However, most Canadians don’t receive the maximum benefit. The average CPP retirement benefit is $619.68 per month or $7,436.16 per year.
Maureen and Henry were fairly typical and received a combined household benefit of $1,350 per month or $16,200 per year while Henry was alive.
Applying the complex rules associated with a survivor benefit means that Maureen will now experience a decrease in CPP income and will receive $1,086 per month or $13,032 per year, a decline of $3,168 per year.
Even more detrimental for Maureen is the effect of Henry’s death on the household’s OAS benefits.
The quantum of a person’s OAS benefit depends on how long they’ve been resident in Canada. A person who has lived in Canada for a period greater than 40 years after age 18 is entitled to the maximum benefit of $7,623.12 per year.
In Maureen and Henry’s case, both met the criteria and were entitled to the maximum benefit, meaning the household received about $15,246 per year. However, no survivor benefit is offered under OAS. So, after Henry’s death, his OAS is lost. Maureen will be entitled to only her benefit of $7,623.
The changes from these three sources amount to a decline of about $24,800 per year ($14,000 + $3,168 + $7,623).
Maureen believes the decline isn’t as bleak as it appears, because the less you earn, the less you pay in taxes. She’s therefore confident that her net income won’t be as hard hit as her gross income.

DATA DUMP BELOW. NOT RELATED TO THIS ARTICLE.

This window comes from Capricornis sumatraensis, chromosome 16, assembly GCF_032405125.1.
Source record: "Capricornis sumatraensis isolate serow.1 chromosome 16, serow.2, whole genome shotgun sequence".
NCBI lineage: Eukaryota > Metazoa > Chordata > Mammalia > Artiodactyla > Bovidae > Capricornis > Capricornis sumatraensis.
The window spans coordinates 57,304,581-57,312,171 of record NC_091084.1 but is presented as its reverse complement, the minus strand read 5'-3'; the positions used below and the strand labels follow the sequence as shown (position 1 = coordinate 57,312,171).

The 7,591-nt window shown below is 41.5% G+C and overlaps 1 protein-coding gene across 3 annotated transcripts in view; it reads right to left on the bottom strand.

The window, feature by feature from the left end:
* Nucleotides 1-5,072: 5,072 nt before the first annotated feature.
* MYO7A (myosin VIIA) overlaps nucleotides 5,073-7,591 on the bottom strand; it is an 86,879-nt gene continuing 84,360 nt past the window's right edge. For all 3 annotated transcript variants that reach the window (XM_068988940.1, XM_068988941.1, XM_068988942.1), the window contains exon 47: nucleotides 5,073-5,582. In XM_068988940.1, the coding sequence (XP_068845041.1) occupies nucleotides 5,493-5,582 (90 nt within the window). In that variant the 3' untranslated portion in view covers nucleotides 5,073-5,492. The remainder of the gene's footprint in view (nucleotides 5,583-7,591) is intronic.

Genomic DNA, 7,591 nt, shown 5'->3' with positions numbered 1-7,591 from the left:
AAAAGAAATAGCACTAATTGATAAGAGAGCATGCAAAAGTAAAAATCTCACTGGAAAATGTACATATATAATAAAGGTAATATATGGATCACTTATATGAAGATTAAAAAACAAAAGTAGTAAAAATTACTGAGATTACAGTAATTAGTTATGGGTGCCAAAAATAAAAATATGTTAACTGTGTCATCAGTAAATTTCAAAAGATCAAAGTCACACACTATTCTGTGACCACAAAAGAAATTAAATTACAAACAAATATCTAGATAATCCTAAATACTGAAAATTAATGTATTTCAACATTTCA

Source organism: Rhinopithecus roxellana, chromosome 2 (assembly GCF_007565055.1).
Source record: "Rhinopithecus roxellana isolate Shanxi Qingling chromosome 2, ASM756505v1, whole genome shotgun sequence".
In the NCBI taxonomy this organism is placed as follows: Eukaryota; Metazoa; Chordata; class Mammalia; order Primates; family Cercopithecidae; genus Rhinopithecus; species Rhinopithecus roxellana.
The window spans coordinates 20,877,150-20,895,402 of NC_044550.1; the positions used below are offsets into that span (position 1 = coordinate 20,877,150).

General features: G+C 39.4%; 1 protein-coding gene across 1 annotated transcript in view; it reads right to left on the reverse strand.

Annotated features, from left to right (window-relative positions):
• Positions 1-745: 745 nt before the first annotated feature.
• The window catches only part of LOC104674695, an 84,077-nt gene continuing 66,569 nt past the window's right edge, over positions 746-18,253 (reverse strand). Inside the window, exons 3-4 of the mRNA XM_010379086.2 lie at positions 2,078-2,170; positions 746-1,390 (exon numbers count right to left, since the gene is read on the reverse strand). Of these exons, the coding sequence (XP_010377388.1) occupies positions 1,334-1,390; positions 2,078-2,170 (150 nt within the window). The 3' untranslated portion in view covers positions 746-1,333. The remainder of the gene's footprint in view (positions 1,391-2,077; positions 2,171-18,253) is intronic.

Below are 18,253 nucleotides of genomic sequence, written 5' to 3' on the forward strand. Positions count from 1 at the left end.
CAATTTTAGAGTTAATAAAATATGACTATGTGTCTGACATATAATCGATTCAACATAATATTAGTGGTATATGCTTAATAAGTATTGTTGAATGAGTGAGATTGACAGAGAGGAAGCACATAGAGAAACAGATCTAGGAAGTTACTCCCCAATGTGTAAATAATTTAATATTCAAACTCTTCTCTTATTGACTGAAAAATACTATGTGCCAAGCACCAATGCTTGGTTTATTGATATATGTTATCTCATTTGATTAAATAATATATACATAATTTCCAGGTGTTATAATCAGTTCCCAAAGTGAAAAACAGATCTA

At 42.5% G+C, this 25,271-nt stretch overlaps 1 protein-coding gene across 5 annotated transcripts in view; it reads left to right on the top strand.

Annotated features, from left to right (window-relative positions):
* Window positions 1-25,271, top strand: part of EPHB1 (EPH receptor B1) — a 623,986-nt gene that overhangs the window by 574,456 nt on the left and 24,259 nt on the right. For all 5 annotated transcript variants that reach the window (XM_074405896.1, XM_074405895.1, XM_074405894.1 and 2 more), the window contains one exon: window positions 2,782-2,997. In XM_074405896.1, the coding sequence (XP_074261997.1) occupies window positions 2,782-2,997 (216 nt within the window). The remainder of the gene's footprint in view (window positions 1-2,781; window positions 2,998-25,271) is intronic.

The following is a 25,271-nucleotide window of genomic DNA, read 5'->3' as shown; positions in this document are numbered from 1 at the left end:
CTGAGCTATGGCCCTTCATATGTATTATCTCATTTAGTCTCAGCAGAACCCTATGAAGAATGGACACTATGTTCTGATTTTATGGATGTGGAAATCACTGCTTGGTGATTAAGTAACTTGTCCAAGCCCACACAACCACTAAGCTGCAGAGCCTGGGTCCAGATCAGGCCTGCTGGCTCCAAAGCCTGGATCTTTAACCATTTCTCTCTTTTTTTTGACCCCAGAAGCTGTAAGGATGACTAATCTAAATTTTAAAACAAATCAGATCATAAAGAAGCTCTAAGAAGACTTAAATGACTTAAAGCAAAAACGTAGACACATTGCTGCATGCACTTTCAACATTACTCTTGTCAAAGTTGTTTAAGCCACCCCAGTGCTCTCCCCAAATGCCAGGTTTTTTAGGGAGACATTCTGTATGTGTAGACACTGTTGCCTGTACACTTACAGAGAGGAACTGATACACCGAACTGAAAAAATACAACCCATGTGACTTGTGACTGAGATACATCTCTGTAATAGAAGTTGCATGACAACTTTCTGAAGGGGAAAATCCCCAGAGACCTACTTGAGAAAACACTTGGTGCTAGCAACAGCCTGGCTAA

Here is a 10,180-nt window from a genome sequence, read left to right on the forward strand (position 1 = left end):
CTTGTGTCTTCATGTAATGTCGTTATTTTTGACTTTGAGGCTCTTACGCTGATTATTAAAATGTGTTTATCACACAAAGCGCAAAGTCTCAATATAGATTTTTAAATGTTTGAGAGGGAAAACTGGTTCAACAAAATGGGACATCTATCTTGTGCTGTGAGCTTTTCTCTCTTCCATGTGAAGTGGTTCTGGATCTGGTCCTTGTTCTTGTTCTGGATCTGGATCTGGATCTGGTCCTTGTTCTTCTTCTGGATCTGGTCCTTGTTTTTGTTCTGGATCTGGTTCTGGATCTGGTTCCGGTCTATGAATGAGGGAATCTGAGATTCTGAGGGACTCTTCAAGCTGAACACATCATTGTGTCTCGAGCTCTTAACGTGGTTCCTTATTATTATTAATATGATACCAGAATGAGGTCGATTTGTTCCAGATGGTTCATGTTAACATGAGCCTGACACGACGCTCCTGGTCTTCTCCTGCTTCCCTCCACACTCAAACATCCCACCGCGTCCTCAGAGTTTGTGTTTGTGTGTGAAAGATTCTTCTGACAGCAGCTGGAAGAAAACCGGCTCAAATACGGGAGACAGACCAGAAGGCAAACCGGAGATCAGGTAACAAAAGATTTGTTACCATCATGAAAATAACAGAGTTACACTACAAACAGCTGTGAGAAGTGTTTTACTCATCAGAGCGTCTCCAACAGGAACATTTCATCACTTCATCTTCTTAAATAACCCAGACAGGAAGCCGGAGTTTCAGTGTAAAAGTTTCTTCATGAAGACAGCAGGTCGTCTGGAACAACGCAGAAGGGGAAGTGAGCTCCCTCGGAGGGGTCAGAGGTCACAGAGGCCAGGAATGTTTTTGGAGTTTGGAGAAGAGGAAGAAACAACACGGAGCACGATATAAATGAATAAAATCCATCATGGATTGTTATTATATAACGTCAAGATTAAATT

Unfortunately, she’s wrong.
When Henry was alive, the household had an effective tax rate of 14.74%, but now Maureen has an effective rate of 19.55%. How is this possible?
While Henry was alive, they were able to take advantage of the income splitting rules available to retired couples: up to 50% of eligible pension income can be split between spouses.
The definition of eligible pension income depends on age.
For all ages, eligible pension income includes periodic pension payments and successor annuitant RRIF payments on death of a spouse.
Those 65 or older, like Maureen and Henry, may also split RRIF payments, LIF payments and certain annuity payments, usually sourced by insurance companies.
In Quebec eligible pension income is only for those age 65 and older.
Because of Canada’s individual graduated tax rate system, the inability to split income with a spouse can lead to higher tax rates for the income earner. In fact, when Maureen converts her RRSPs to RRIFs, she might find another unwelcome surprise. When Henry died, his RRSPs transferred to her through a spousal rollover. Much as this was beneficial, it could also mean larger than expected minimum RRIF withdrawals down the road, translating to another unwelcome tax surprise.
Maureen isn’t alone. Many widows and widowers are surprised to find the devastating impact the death of their partner can have on their finances.
All too often, retirement planning is focused on the couple’s income and whether they’ve saved enough, after considering income splitting strategies, with little consideration for the survivor’s income.
In Maureen’s case, she and Henry saved a significant nest egg, and she’ll adjust. However, both from a peace-of-mind and planning perspective, these issues should’ve been explored years earlier as part of their retirement discussion.
Keith Masterman, LLB, TEP, is vice-president, Tax, Retirement and Estate Planning at CI Global Asset Management. He can be reached at firstname.lastname@example.org.